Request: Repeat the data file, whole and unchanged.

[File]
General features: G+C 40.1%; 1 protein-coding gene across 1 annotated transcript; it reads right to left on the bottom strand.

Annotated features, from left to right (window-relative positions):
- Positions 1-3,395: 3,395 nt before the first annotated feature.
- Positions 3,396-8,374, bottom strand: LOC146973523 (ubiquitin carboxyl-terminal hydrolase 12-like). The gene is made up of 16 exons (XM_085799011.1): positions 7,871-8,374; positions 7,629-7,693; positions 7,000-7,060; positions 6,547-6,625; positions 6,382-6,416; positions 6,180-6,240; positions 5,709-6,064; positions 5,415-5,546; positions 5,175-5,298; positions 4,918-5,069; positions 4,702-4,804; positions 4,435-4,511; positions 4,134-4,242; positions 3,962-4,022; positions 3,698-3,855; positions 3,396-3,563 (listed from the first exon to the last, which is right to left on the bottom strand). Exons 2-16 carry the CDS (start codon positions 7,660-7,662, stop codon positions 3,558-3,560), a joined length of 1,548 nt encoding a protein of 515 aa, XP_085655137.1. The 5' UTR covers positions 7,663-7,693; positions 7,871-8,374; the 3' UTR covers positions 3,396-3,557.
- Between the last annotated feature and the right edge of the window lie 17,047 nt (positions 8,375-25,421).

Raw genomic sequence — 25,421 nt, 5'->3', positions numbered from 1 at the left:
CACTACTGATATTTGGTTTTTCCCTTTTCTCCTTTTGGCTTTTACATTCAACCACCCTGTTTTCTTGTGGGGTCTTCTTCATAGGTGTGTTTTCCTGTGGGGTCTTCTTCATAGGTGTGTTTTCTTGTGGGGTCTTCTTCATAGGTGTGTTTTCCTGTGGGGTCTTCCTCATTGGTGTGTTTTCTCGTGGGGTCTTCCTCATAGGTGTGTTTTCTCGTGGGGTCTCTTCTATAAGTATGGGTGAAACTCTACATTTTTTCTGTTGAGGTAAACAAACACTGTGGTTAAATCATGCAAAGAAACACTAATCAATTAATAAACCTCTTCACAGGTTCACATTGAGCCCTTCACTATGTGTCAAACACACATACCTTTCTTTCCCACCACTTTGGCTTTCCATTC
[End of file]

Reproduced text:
General features: G+C 40.1%; 1 protein-coding gene across 1 annotated transcript; it reads right to left on the bottom strand.

Annotated features, from left to right (window-relative positions):
- Positions 1-3,395: 3,395 nt before the first annotated feature.
- Positions 3,396-8,374, bottom strand: LOC146973523 (ubiquitin carboxyl-terminal hydrolase 12-like). The gene is made up of 16 exons (XM_085799011.1): positions 7,871-8,374; positions 7,629-7,693; positions 7,000-7,060; positions 6,547-6,625; positions 6,382-6,416; positions 6,180-6,240; positions 5,709-6,064; positions 5,415-5,546; positions 5,175-5,298; positions 4,918-5,069; positions 4,702-4,804; positions 4,435-4,511; positions 4,134-4,242; positions 3,962-4,022; positions 3,698-3,855; positions 3,396-3,563 (listed from the first exon to the last, which is right to left on the bottom strand). Exons 2-16 carry the CDS (start codon positions 7,660-7,662, stop codon positions 3,558-3,560), a joined length of 1,548 nt encoding a protein of 515 aa, XP_085655137.1. The 5' UTR covers positions 7,663-7,693; positions 7,871-8,374; the 3' UTR covers positions 3,396-3,557.
- Between the last annotated feature and the right edge of the window lie 17,047 nt (positions 8,375-25,421).

Raw genomic sequence — 25,421 nt, 5'->3', positions numbered from 1 at the left:
CACTACTGATATTTGGTTTTTCCCTTTTCTCCTTTTGGCTTTTACATTCAACCACCCTGTTTTCTTGTGGGGTCTTCTTCATAGGTGTGTTTTCCTGTGGGGTCTTCTTCATAGGTGTGTTTTCTTGTGGGGTCTTCTTCATAGGTGTGTTTTCCTGTGGGGTCTTCCTCATTGGTGTGTTTTCTCGTGGGGTCTTCCTCATAGGTGTGTTTTCTCGTGGGGTCTCTTCTATAAGTATGGGTGAAACTCTACATTTTTTCTGTTGAGGTAAACAAACACTGTGGTTAAATCATGCAAAGAAACACTAATCAATTAATAAACCTCTTCACAGGTTCACATTGAGCCCTTCACTATGTGTCAAACACACATACCTTTCTTTCCCACCACTTTGGCTTTCCATTC